The Commonwealth’s drug lab scandal widened in scope this month with revelations about the misdeeds of Sonja Farak, a state chemist who regularly got high on the job by dipping into drug samples and stores of evidence. For nearly eight years, according to an investigation by the attorney general’s office, Farak smoked crack cocaine in the Amherst lab, usually cooked up from evidence submitted by police, and availed herself of daily hits of methamphetamine.
What’s even worse for defendants is that for years Farak actually testified in hundreds of court cases while high on a mind-bending cocktail of illicitly obtained pharmaceuticals. “The information we gathered during the course of our investigation is disturbing and will no doubt have implications for many cases,” Cyndi Roy Gonzalez, spokeswoman for Attorney General Maura Healey, told Evan Allen of the Globe.
That’s putting it mildly. The Farak case comes hard on the heels of another massive drug lab scandal at the former Department of Public Health lab in Jamaica Plain. Chemist Annie Dookhan was convicted in 2013 of fabricating evidence in thousands of samples she tested. Taken together, these scandals not only give the Commonwealth a national black eye, but erode the public trust. State law enforcement officials should work with the court system on a comprehensive solution that achieves justice for the thousands upon thousands of defendants who were convicted using tainted evidence.
The toll of Dookhan’s misconduct is especially severe: from 2003 — 2012, her work accounted for more than 24,000 cases in which defendants were convicted or faced other adverse dispositions, according to data from prosecutors released last week by the American Civil Liberties Union of Massachusetts. Yet most of the defendants have not gotten any official notice that Dookhan worked on their case, the ACLU notes. Although most, if not all, defendants have served their sentences and are back in the community, many face the consequences of having a drug conviction on their record: they may have difficulty finding a job or housing, or even be deported. And a case-by-case approach could cost millions in additional funding for the Committee for Public Counsel Services, the state’s public defender agency.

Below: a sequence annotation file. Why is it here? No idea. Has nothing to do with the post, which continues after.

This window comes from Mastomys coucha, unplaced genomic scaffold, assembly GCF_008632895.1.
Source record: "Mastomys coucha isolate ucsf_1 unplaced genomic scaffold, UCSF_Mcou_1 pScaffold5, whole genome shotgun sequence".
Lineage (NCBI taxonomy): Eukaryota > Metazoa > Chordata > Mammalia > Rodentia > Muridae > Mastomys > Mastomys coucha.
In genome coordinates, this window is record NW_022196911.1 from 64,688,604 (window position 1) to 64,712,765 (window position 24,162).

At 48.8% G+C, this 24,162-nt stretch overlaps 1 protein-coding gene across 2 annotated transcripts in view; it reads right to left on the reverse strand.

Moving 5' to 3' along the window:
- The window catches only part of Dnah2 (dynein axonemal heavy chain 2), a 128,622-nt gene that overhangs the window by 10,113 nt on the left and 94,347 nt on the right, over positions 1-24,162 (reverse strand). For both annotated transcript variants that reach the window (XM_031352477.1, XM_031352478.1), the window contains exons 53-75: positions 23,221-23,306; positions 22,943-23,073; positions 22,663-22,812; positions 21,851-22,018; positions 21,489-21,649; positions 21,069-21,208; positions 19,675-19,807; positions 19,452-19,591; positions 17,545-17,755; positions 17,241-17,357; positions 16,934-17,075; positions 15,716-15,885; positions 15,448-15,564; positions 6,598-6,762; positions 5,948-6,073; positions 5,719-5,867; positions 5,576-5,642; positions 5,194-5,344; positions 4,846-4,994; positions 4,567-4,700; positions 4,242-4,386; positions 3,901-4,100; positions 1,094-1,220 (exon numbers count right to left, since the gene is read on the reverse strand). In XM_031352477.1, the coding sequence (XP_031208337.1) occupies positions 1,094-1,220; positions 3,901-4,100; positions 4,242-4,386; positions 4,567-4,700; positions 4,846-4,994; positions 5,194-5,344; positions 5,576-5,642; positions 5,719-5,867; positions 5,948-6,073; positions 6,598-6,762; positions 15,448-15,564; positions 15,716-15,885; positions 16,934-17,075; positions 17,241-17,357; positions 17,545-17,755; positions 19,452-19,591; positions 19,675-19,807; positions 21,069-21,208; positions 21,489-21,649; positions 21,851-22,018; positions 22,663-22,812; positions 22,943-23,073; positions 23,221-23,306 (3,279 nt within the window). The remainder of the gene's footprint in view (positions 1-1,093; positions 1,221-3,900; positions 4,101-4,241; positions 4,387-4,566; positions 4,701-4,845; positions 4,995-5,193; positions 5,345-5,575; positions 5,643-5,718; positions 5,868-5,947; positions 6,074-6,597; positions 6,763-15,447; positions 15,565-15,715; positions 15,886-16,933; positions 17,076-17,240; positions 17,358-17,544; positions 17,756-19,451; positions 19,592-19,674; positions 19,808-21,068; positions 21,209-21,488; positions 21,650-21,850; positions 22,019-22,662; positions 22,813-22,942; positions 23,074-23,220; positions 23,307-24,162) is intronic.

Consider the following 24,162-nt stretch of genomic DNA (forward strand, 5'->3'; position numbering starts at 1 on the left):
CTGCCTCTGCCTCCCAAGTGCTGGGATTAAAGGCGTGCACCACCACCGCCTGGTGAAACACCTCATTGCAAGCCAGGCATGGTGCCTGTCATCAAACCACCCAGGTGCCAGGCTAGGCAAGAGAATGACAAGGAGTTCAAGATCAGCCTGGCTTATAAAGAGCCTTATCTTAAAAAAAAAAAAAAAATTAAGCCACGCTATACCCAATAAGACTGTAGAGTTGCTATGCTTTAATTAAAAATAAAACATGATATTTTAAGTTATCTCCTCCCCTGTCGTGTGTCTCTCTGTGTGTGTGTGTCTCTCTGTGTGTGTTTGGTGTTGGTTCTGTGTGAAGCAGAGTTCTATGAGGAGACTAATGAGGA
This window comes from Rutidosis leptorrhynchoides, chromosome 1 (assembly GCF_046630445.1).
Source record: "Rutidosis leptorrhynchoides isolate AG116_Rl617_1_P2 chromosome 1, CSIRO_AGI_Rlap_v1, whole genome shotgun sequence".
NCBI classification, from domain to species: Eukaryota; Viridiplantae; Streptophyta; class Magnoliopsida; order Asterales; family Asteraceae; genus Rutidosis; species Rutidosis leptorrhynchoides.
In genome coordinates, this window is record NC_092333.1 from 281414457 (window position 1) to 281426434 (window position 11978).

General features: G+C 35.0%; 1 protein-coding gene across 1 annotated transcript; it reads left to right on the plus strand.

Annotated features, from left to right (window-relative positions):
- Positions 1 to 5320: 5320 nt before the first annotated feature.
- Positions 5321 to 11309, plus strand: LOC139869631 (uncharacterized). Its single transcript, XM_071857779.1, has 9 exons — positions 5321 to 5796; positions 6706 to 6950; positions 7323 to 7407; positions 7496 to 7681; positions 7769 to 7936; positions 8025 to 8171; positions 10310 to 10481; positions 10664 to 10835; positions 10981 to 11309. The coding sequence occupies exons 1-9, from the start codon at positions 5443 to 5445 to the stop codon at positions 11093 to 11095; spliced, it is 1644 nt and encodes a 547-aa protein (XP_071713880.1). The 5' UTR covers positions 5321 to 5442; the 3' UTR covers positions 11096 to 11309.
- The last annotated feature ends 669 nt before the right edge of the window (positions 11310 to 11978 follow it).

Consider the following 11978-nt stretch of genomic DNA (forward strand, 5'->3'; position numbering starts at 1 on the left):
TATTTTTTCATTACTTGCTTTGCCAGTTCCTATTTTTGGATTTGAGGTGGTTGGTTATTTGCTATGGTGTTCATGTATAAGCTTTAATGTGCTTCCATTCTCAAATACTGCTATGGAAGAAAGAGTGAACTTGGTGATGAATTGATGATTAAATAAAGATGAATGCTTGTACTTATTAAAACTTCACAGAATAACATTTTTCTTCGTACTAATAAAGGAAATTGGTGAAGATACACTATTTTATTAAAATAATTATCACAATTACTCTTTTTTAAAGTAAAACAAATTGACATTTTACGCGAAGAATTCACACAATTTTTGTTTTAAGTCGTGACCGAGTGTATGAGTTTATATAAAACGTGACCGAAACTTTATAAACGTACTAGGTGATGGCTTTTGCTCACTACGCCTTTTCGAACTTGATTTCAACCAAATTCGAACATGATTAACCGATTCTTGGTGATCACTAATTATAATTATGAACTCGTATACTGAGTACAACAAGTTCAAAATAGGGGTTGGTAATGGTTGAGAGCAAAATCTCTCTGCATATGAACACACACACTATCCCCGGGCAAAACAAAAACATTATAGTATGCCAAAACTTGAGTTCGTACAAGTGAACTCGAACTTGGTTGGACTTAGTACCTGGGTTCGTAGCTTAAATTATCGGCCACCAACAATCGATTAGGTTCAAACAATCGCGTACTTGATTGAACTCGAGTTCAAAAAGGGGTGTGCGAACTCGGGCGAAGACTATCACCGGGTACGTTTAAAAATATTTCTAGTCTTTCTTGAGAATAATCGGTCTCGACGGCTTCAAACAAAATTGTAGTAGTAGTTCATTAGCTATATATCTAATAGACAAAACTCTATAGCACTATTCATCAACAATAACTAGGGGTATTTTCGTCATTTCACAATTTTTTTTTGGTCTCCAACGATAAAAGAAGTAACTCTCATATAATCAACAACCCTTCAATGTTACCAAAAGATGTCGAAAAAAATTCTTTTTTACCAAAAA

To be sure, not all Dookhan defendants were first-time nonviolent offenders caught with, say, a joint or two. Some were serious drug traffickers who seemed to willingly play out their role in the state’s damaging cycle of opioid abuse and addiction.
One potential solution was proposed two years ago by the ACLU and pro bono counsel for petitioners — and should get serious consideration now. District attorneys could work with the court system to separate out a group of the most serious offenders for retrial. The records of other tainted convictions not singled out could be wiped clean.
In a ruling last year, the Supreme Judicial Court seemed to leave the door open to a global remedy in the event of further delays in achieving justice. On Friday, lawyers filed a petition asking Justice Margot Botsford to refer to the whole SJC the question of whether all Dookhan cases should be dismissed or subjected to a court-imposed deadline.
The Commonwealth’s reputation is at stake. The delays inherent in processing the 24,000 Dookhan cases — and the additional cases generated by Farak’s chronic misconduct — abrogate the cherished principle of due process. A comprehensive remedy is needed to lift the burden of this systemic failure.